PROGRAM OVERVIEW Students considering law school must develop the ability to think analytically and critically, read widely and well, and communicate effectively. Students must also develop an understanding of social institutions and practices. Such students benefit most from a challenging curriculum comprised of rigorous courses that demand strong critical reasoning skills and a lot of reading and writing, and engages different kinds of texts, skills, concepts and theories.

Recommended Curriculum

A solid liberal arts education is an excellent preparation for law school. Any academic major can provide appropriate preparation for the study of law.

  • Although no one major is required or needed it is important to select a rigorous academic major that is of interest to you.
  • Enrich your education with a curriculum that emphasizes written and oral communication, critical reasoning, quantitative literacy and foreign languages.
  • Take courses that provide a solid educational grounding such as literature, philosophy, history, rhetoric, the fine arts and the physical sciences.
  • Take courses that focus on social institutions and practices including anthropology, economics, history, political science, psychology and sociology.
  • Analytical and critical thinking can be enhanced by courses in many areas. Particularly helpful may be courses in science, mathematics, English, philosophy and rhetoric.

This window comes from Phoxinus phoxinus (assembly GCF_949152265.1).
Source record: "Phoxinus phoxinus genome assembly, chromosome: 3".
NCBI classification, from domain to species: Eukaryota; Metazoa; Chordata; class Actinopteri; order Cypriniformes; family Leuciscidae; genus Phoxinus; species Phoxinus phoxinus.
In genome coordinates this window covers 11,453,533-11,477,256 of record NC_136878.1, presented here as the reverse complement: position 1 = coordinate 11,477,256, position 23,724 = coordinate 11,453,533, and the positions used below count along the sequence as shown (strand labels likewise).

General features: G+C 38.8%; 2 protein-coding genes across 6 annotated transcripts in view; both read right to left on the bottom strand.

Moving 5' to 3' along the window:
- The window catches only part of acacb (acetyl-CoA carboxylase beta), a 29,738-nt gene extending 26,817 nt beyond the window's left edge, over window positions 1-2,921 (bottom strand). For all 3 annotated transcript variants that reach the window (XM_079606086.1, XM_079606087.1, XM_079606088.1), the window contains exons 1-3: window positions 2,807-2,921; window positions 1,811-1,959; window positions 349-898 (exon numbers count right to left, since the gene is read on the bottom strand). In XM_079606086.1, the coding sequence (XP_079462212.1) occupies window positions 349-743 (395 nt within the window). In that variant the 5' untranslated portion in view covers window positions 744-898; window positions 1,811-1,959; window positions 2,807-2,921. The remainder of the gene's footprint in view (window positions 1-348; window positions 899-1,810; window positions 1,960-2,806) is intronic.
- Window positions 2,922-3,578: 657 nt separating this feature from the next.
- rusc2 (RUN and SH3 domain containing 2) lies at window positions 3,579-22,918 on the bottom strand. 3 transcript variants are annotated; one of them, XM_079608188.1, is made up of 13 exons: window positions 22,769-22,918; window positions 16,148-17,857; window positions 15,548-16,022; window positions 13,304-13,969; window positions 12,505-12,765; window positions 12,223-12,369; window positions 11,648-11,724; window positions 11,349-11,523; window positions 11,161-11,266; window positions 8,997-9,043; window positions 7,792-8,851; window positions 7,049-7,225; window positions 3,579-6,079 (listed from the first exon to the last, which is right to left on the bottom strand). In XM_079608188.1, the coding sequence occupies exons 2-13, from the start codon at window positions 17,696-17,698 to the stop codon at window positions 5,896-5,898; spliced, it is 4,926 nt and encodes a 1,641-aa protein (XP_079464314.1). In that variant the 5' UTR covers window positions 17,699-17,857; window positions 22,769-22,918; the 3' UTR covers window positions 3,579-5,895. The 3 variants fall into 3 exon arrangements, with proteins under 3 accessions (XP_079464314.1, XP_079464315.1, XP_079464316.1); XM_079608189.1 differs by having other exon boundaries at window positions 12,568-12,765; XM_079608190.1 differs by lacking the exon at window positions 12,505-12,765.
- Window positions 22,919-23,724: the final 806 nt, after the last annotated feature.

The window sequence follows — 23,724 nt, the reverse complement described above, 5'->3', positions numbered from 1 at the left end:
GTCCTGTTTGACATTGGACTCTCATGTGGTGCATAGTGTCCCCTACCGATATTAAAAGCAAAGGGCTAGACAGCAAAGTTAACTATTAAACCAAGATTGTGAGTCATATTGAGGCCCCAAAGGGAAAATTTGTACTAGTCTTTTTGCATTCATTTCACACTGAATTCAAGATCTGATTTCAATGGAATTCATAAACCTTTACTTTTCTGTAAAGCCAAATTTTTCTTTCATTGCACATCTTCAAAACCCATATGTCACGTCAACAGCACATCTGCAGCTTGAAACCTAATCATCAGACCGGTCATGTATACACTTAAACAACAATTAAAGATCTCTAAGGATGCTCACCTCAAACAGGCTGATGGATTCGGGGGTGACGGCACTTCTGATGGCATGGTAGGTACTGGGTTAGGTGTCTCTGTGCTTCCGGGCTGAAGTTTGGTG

•  Also important are courses that provide topical focus such as social philosophies, social critiques, political institutions, international studies and courses within the Law, Politics, and Society major. Small, discussion-oriented courses such as First Year Seminars and Honors courses are likely to be particularly helpful.


Students considering law school are encouraged to take advantage of several learning opportunities offered by the Drake Law School:

The Constitutional Law Center, one of four such centers in the nation to be endowed by Congress, is a valuable resource for students, scholars and legal professionals. Drake’s center sponsors an annual national symposium that explores constitutional issues, community law forums and the Constitutional Law Speaker Series.

Intercollegiate Mock Trial teaches students about the legal process as they develop important critical thinking and public speaking skills. The Law School hosts the annual National Intercollegiate Mock Trial Tournament, which attracts teams from more than 100 colleges and universities.


Please reach out to the contact below with any questions about Pre-Law at Drake University.

Natalie Bayer
Associate Professor of History and Associate Dean